Clara Luper was a Civil Rights Activist, civic leader,
Born in 1923 in rural Okfuskee County, Oklahoma, to Ezell and Isabell Shepard, Clara grew up and went to high school in the all-black town of Grayson, Oklahoma. She attended college at Langston University where in 1944 she received a Bachelor of Arts in mathematics and a minor in history. In 1950, Luper was one of the pivotal students who integrated the University of Oklahoma where she received her masterís in History Education in 1951.
Luper worked as a history teacher at Dunjee High School in east Oklahoma City when she became the advisor for the Oklahoma City National Association for the Advancement of Colored People (NAACP) Youth Council in 1957. The following year the Youth Council decided to stage a "sit-in" at Oklahoma City's Katz Drug Store. On August 20, 1958, the youth walked into the drugstore, ordered cokes and sat. Under Luper's guidance they demonstrated their discontent with segregation and launched the nation's sit-in movement.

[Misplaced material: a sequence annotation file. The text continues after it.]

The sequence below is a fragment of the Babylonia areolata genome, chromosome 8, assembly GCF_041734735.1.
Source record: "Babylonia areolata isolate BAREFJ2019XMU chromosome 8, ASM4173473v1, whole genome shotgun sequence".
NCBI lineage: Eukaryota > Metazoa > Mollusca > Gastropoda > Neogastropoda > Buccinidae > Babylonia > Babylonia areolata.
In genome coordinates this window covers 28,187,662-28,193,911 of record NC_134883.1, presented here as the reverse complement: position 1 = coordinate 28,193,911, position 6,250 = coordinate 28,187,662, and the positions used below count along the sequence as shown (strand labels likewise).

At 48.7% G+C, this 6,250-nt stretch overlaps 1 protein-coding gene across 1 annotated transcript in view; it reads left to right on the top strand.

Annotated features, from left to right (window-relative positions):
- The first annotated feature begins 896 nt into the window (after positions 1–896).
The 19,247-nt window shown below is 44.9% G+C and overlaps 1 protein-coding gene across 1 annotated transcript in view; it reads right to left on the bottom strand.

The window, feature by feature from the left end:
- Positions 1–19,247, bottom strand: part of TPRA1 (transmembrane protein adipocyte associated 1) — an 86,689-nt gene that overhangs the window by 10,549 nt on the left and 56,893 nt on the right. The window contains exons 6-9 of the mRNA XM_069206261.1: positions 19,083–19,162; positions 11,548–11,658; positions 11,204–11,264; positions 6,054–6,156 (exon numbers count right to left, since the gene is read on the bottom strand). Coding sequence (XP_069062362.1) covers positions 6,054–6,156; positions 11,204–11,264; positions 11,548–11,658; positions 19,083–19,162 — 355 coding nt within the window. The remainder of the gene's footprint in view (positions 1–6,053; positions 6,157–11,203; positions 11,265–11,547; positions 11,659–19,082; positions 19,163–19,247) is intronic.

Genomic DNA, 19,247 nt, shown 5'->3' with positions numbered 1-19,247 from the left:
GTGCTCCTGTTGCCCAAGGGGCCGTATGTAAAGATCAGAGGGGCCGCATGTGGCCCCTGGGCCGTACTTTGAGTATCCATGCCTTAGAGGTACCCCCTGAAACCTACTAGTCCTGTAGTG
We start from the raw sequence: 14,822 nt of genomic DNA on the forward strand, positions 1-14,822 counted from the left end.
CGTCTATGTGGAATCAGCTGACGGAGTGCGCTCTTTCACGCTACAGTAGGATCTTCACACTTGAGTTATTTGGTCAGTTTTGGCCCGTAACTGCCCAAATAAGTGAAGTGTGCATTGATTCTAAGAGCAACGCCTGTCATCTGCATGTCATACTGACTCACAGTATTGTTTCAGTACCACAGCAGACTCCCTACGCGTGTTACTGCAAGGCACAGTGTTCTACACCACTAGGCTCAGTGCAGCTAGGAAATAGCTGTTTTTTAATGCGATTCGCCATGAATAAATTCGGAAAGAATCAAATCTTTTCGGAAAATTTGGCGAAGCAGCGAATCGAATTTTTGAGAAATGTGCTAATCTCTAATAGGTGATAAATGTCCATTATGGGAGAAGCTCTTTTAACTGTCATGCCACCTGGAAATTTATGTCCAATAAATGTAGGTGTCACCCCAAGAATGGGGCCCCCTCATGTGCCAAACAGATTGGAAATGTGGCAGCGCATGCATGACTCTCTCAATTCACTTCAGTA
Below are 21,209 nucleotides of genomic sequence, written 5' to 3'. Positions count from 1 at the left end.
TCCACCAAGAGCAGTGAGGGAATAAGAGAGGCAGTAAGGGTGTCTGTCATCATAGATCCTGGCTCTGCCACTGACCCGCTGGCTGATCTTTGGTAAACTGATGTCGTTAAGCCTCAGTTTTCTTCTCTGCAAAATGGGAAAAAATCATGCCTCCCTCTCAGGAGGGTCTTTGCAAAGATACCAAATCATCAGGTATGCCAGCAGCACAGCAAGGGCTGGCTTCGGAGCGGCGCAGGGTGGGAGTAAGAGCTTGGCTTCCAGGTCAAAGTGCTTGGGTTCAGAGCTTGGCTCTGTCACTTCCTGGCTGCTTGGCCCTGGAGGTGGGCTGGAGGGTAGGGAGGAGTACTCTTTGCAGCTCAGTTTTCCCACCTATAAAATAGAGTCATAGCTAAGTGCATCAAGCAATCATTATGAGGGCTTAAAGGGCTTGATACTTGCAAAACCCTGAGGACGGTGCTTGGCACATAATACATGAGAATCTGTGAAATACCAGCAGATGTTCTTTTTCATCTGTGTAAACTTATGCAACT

Maintaining her adherence to nonviolence, Luper participated in marches and demonstrations and was often jailed in her civil rights struggle.
From 1960 to 1980 Luper hosted her own radio show and chronicled her fight for civil rights in her autobiography, Behold the Walls. She is alive and well today and resides in Oklahoma City.